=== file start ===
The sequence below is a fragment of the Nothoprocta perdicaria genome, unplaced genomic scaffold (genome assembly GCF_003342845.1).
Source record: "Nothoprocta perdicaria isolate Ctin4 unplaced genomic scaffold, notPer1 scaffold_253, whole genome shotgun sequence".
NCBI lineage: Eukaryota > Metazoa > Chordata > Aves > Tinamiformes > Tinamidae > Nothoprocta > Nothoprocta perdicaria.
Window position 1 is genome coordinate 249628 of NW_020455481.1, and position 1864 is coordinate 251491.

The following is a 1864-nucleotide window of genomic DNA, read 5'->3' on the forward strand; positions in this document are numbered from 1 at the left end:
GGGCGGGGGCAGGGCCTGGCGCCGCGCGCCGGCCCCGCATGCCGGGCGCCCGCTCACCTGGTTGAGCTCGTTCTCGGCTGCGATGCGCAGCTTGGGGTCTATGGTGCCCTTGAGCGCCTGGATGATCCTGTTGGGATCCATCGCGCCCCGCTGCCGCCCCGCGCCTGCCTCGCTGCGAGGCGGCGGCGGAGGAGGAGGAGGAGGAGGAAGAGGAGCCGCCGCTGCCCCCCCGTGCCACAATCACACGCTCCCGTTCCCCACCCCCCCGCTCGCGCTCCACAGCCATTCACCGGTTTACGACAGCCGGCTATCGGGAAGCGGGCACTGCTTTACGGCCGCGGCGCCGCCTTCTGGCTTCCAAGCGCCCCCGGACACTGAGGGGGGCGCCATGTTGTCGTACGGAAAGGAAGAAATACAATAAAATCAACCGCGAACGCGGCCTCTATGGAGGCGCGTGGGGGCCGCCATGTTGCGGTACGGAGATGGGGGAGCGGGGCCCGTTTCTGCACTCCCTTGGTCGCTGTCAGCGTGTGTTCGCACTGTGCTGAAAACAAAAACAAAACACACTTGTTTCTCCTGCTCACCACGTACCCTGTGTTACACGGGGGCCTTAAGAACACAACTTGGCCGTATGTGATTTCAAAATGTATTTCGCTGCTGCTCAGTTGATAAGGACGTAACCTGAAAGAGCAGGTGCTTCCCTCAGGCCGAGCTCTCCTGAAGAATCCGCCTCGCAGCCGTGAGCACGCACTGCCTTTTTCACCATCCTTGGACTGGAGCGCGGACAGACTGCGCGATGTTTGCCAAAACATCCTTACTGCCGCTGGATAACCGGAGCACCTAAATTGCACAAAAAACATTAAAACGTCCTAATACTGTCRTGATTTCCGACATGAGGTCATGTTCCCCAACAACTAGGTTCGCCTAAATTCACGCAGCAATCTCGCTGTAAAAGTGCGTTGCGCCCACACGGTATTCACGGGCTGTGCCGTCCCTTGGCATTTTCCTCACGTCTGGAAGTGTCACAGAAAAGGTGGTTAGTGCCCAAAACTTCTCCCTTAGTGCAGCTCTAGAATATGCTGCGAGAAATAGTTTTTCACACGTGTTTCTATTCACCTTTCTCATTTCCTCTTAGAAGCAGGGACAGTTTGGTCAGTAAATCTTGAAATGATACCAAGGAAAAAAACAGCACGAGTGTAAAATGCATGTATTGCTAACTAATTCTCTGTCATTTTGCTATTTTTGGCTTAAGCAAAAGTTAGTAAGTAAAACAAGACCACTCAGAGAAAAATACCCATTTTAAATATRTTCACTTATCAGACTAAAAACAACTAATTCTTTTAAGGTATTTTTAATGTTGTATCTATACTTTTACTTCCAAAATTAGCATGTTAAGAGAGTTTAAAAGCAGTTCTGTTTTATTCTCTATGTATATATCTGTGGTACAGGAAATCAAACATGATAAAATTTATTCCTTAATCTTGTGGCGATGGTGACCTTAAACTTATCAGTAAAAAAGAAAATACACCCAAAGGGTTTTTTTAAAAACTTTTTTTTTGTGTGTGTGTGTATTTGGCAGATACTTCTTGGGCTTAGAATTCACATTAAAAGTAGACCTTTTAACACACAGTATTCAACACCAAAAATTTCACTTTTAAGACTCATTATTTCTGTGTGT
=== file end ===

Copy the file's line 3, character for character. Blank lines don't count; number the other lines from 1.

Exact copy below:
NCBI lineage: Eukaryota > Metazoa > Chordata > Aves > Tinamiformes > Tinamidae > Nothoprocta > Nothoprocta perdicaria.